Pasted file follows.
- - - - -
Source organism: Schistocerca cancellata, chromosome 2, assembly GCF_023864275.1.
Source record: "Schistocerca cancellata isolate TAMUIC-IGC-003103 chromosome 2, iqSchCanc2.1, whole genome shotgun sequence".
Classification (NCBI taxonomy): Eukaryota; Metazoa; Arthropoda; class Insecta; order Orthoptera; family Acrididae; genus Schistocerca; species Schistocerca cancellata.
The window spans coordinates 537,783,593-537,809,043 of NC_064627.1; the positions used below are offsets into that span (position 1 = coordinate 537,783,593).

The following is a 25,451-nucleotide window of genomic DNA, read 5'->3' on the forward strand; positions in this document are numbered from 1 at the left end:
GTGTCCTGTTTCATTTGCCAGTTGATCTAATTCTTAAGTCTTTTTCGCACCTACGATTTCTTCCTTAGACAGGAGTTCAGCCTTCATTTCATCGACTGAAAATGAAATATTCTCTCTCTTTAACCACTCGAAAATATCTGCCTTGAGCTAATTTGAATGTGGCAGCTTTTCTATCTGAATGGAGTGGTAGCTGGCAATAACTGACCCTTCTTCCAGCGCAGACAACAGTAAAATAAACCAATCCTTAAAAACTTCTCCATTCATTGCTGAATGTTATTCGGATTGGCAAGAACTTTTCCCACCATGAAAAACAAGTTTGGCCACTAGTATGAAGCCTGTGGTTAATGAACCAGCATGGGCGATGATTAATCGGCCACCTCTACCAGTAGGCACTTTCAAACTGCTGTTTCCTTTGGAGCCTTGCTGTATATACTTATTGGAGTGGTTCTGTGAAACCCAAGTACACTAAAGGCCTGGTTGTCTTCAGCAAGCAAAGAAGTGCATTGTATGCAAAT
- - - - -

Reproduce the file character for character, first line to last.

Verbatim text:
Source organism: Schistocerca cancellata, chromosome 2, assembly GCF_023864275.1.
Source record: "Schistocerca cancellata isolate TAMUIC-IGC-003103 chromosome 2, iqSchCanc2.1, whole genome shotgun sequence".
Classification (NCBI taxonomy): Eukaryota; Metazoa; Arthropoda; class Insecta; order Orthoptera; family Acrididae; genus Schistocerca; species Schistocerca cancellata.
The window spans coordinates 537,783,593-537,809,043 of NC_064627.1; the positions used below are offsets into that span (position 1 = coordinate 537,783,593).

The following is a 25,451-nucleotide window of genomic DNA, read 5'->3' on the forward strand; positions in this document are numbered from 1 at the left end:
GTGTCCTGTTTCATTTGCCAGTTGATCTAATTCTTAAGTCTTTTTCGCACCTACGATTTCTTCCTTAGACAGGAGTTCAGCCTTCATTTCATCGACTGAAAATGAAATATTCTCTCTCTTTAACCACTCGAAAATATCTGCCTTGAGCTAATTTGAATGTGGCAGCTTTTCTATCTGAATGGAGTGGTAGCTGGCAATAACTGACCCTTCTTCCAGCGCAGACAACAGTAAAATAAACCAATCCTTAAAAACTTCTCCATTCATTGCTGAATGTTATTCGGATTGGCAAGAACTTTTCCCACCATGAAAAACAAGTTTGGCCACTAGTATGAAGCCTGTGGTTAATGAACCAGCATGGGCGATGATTAATCGGCCACCTCTACCAGTAGGCACTTTCAAACTGCTGTTTCCTTTGGAGCCTTGCTGTATATACTTATTGGAGTGGTTCTGTGAAACCCAAGTACACTAAAGGCCTGGTTGTCTTCAGCAAGCAAAGAAGTGCATTGTATGCAAAT